Thought for the Day - Anne Atkins
The Bible’s boring: everyone knows that. Phares begat Esrom and Esrom begat Aram and Aram begat Aminadab. When I was teaching public bible reading in our church I made the lesson readers practice with a telephone directory, to learn how to make it interesting.
Suddenly though ancestry has become fascinating, as anyone gripped by Britain’s DNA Project on this programe yesterday will agree. Scientists believe, through mitochondrial DNA: that we can now trace ourselves back to one woman, aptly dubbed Eve, living in Central Africa in a hundred and ninety thousand BC; that nine people in the UK have the same DNA marker as the Queen of Sheba would have had, who visited King Solomon in the Book of Kings; and that ninety seven per cent of men called Cohen all share the same sequence, some calling themselves sons of Aaron, older brother to Moses and the first High Priest.
Time was when only toffs could trace their ancestry, the rest of us being too insignificant to have written records. Now, thanks to the internet, many of us are finding our forebears - and are as proud of under-scullery-maids and transported convicts as of those who fought with the Conqueror.
Recently my father gave our daughter’s fiance my mother’s engagement ring. It is apt as well as moving that she should wear it, having inherited her grandmother’s sweet nature as well as her formidable brains. It prompted me to find out more about my own ring, given to my husband by my mother Mary’s sister, my dear aunt Jane. The last person to wear it before me was Mary Jane, my great-grandmother, who emigrated from Scotland to Australia aged six and became an accomplished art student in Melbourne in the mid nineteenth century. We have two of her beautiful paintings, and I’m even more inspired by her feminist professionalism, in such an era, than by her talent.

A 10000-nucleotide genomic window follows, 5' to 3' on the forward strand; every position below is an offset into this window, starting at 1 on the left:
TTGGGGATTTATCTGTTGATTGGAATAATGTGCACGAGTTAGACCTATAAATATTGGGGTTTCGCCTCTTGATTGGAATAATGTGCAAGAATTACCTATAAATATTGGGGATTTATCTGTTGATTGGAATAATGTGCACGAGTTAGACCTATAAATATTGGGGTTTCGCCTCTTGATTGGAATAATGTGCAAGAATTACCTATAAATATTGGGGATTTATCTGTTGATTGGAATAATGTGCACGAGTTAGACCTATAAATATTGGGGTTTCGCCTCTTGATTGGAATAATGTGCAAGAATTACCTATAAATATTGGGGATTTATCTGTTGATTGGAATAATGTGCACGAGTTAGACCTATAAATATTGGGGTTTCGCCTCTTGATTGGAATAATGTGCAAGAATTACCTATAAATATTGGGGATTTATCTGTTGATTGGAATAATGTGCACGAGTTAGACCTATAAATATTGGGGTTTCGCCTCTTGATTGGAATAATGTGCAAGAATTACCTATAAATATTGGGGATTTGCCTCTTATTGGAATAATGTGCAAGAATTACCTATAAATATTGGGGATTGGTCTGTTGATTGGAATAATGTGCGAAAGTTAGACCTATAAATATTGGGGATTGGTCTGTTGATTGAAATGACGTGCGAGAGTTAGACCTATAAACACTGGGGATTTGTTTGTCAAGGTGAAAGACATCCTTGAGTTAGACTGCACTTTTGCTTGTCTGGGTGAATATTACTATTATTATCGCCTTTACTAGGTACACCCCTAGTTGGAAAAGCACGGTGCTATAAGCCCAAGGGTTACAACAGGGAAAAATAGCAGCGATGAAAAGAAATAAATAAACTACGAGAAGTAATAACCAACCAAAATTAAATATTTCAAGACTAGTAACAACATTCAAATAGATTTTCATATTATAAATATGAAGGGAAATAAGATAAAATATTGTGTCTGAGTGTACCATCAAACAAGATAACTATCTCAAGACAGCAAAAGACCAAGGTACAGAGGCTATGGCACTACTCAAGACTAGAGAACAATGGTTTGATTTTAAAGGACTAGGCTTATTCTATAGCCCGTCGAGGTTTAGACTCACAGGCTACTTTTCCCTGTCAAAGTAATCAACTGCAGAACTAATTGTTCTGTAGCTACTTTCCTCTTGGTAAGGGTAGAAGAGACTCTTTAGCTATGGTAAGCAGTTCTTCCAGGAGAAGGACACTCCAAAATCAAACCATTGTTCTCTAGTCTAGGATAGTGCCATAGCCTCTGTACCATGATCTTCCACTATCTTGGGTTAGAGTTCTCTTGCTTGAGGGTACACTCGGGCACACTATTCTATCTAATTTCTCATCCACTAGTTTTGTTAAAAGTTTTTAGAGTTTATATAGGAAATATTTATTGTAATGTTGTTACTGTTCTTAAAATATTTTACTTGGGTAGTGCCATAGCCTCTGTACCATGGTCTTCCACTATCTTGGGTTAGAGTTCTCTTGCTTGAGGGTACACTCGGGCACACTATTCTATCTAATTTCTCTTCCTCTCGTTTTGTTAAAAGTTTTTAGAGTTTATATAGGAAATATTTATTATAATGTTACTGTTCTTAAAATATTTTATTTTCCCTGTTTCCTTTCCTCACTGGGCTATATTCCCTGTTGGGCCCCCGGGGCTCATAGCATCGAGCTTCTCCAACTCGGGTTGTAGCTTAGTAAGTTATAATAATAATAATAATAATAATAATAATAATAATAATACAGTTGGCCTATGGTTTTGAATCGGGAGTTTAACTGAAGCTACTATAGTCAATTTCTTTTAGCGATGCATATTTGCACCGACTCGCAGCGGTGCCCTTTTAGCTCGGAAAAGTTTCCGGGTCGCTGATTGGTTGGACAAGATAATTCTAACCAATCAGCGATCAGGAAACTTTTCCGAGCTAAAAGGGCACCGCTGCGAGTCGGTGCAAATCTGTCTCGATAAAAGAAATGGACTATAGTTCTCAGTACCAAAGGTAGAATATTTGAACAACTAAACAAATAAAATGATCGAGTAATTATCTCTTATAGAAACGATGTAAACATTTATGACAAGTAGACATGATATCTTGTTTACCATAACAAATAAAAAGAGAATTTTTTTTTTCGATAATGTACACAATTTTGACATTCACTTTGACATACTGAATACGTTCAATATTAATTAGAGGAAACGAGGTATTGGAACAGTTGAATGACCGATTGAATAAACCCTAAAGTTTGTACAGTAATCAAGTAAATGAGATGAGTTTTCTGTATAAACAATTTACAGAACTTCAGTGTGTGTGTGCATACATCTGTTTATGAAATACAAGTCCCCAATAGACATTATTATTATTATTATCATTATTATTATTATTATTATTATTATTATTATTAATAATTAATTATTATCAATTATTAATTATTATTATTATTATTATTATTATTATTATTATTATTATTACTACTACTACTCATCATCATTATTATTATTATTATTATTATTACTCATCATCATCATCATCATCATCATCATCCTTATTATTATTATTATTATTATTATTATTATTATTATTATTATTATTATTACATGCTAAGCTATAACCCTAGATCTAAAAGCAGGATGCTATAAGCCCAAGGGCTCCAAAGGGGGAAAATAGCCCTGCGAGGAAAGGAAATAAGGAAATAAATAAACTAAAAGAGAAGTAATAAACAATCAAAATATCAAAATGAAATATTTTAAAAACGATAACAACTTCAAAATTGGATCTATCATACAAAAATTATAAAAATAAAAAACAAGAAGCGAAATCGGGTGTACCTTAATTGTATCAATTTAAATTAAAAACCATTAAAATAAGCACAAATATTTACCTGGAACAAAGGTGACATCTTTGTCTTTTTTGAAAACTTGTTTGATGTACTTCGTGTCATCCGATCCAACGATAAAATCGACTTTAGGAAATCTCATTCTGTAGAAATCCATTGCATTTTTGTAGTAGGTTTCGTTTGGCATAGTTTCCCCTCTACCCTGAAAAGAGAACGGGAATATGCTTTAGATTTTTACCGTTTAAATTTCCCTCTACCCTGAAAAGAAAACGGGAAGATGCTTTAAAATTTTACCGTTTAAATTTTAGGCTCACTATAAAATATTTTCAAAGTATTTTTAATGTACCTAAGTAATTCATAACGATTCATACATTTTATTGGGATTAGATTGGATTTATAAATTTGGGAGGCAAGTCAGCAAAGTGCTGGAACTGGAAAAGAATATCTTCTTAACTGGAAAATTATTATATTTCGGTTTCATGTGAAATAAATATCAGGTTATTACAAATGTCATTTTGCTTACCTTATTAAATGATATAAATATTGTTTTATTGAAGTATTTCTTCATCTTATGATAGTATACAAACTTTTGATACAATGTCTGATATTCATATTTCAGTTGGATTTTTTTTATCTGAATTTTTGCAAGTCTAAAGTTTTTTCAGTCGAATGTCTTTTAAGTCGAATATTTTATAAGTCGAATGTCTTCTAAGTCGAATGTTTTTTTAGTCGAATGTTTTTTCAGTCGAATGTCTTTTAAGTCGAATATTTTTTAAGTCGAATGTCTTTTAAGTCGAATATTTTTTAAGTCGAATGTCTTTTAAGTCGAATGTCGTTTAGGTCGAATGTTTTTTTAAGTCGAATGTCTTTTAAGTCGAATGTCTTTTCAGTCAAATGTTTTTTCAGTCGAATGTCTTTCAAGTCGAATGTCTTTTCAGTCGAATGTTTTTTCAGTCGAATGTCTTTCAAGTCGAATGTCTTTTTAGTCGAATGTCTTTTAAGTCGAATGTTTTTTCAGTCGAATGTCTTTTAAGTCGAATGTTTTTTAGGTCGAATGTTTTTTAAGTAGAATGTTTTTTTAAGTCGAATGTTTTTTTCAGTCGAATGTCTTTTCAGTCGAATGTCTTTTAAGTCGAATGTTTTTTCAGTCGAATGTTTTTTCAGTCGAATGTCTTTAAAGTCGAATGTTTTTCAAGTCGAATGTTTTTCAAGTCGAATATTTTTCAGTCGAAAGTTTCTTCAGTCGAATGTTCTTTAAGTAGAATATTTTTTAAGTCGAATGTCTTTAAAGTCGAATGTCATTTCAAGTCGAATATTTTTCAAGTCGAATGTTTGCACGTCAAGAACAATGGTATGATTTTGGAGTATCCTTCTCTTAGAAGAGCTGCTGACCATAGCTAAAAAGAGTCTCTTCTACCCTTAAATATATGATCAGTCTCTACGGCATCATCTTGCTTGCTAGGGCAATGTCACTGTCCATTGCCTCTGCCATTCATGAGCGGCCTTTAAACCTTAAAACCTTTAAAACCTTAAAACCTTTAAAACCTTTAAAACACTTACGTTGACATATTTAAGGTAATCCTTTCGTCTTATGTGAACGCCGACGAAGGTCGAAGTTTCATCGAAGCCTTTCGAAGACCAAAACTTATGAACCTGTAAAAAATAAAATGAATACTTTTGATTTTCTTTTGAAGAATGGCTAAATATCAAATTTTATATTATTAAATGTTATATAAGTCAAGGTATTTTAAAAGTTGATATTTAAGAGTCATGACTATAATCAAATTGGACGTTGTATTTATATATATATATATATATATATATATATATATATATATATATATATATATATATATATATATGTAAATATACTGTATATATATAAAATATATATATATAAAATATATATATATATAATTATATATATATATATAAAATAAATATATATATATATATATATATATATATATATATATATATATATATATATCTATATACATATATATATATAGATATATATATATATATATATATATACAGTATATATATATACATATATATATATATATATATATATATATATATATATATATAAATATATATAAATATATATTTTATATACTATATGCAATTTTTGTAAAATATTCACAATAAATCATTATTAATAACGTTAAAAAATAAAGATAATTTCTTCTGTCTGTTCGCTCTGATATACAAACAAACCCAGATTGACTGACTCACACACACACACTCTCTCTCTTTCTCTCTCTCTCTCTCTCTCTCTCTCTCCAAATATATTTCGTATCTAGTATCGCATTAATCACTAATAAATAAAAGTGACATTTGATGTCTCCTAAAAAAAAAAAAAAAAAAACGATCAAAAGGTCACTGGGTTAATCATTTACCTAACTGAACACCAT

We become the people we come from: which is why it’s so right that adopted children may now trace their biological families. Genealogies are there because they are not only compelling but critical. At the weekend our nine year old and I read the thrilling Book of Ruth, ending with the bombshell that this poor displaced and desperate immigrant become grandmother to David, the great King of the Jews. Almost, the greatest.
Why would one person have two different ancestries? One, in Matthew’s gospel, is straightforward, the royal succession, king after king regardless of blood. The other, Luke’s gospel, goes backwards, tracing the hidden, biological thread, the genetic descent.
Both culminate with the same ordinary craftsman, living under a foreign tyrant placed on the throne by an invading power. The rightful heir, keeping his ancestry darkly secret, a necessity to preserve his life. So the son he acknowledged fulfilled hundreds of years of prophesy, as the true heir to King David. As Luke says, “the son, so it was thought, of Joseph... the son of David... the son of Adam, the son of God.”
You and I may not be able to trace our ancestry quite so far back, but knowing who we are is never boring.